Introduction: Technical Drawing in Three Dimensions
This Instructable will demonstrate the steps necessary to draw in a technical format a part or object in three dimensions. Technical drawing of this format is typically used by engineers or architects to help visualize components or products they are designing. This process is being done more often now using computer programs, however it is still an important skill to have for quick visualization.
For this Instructable, a generic shape with some curves and holes is drawn so that the process for drawing curves and holes can be explained. These are common part features, so understanding the process in drawing them is important. Once the process is understood, it can be used and altered to suit the user’s needs in other drawings.
Step 1: Tools
The basic necessary tools are as follows:
Ruler or Straight Edge – A good ruler or straight edge will ensure straight and crisp lines in the drawing. Plastic or metal will work and it is important to check the edge of the ruler to make sure it does not have any dings or chips as this will cause the lines to become wavy or broken.
Pencil – Choosing a proper pencil is important. Mechanical pencils are generally preferred as it does not require frequent sharpening to maintain a fine point. Choose one that uses the smaller 5mm lead rather than 7mm for sharper lines. If not using a mechanical pencil, it is recommended to use a pencil with HB lead. A softer lead will lose sharpness at the tip faster than a harder lead.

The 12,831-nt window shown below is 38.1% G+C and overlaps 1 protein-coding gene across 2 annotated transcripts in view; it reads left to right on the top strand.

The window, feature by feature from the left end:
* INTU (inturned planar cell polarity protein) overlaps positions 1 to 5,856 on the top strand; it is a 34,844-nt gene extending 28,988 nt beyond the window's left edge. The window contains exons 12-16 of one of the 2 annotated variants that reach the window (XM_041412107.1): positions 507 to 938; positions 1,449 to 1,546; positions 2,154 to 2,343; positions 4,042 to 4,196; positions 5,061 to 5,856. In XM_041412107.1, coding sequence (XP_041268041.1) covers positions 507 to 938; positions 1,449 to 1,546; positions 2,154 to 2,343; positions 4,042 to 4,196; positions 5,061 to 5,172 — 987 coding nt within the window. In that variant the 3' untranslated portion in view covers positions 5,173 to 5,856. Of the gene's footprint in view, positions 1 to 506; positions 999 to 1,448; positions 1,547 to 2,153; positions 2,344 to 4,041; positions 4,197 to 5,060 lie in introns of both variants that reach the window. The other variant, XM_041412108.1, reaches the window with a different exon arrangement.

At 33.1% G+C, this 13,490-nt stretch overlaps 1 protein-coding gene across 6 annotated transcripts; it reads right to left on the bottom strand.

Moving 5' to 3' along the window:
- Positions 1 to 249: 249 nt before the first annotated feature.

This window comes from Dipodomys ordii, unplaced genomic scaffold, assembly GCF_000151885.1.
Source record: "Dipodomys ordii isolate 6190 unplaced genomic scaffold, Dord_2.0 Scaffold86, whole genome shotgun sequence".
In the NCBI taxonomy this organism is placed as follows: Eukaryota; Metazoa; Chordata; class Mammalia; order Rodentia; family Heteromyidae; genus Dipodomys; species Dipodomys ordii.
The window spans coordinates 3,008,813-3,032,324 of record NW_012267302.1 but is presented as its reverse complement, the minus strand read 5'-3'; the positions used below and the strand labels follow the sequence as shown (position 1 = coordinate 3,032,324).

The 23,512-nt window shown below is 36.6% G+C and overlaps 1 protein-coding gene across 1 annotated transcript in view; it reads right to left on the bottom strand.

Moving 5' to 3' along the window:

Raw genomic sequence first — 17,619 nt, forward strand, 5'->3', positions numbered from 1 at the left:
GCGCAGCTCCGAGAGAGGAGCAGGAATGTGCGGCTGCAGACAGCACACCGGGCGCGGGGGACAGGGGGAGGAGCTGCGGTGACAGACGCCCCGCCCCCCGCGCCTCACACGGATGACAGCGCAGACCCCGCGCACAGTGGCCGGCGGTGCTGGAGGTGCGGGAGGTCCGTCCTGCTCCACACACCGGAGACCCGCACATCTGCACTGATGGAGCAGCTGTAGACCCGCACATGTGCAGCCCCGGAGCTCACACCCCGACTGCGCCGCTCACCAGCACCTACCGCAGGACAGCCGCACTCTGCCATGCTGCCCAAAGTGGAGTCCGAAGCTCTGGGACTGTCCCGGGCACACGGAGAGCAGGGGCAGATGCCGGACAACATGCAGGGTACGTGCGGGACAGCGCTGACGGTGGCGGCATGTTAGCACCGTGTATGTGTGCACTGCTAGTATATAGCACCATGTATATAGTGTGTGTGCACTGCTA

Eraser – Normally a mechanical pencil will have an eraser on the end and this will be suitable. Art stores also have various other kinds of erasers that also will work fine.
Eraser Shield – A thin piece of metal with different slots and holes cut into it. This is useful for erasing because you can shield lines you want to keep while erasing the lines you do not need. This is not a critical tool to have but can save time from having to touch up lines that are inadvertently hit with the eraser.
Protractor – A very useful tool for drawing circles. Circles are difficult to draw by hand so using a protractor can help substantially. Unfortunately it can only be used to draw circles that are in a two dimension plane and not those that are shown at an angle from the viewer (as will be seen in this example).
Paper – There are many different kinds of paper available for drawing, from thick artists sketching paper to normal printer paper. For this Instructable printer paper is more than sufficient, however in a professional environment special papers are more commonly used.
Step 2: Drawing the Title Block
The title block is a distinguishing trait of technical drawings. There are many different formats of title blocks, but the one chosen here consists of seven blocks:
1. Title: Positioned in the center of the main title block and has the name of the drawing.
2. Project: In the upper left portion of the title block and has the name of the project to which the drawing is associated.
3. Date: In the far lower left and has the date of when the drawing was made.
4. Scale: In the near lower left portion and has the scale of the drawing. Putting N/A or Not Applicable indicates that no particular scale is used for the drawing.
5. Name: In the upper right area and has the name of the name of the drawer.
6. Page: In the far lower right and indicates which page this drawing is by the first number and out of how many drawings by the second number.
7. Rev (Revision): In the lower near right and has the revision number or letter if multiple different copies of the drawing exist.
Step 3: Drawing the Three Primary Axes
To begin drawing the part, you first setup the three primary axes; x, y, and z. The z-axis is typically chosen as the vertical axis while x and y are the two axes at an angle from the horizontal. The angle between the horizontal and the x and y axes can vary but 30° is common and is shown here. The three axes should start at a central point, called the “origin”, and can be extended lightly over the entire drawing region. The lines are darkened here only for ease of viewing.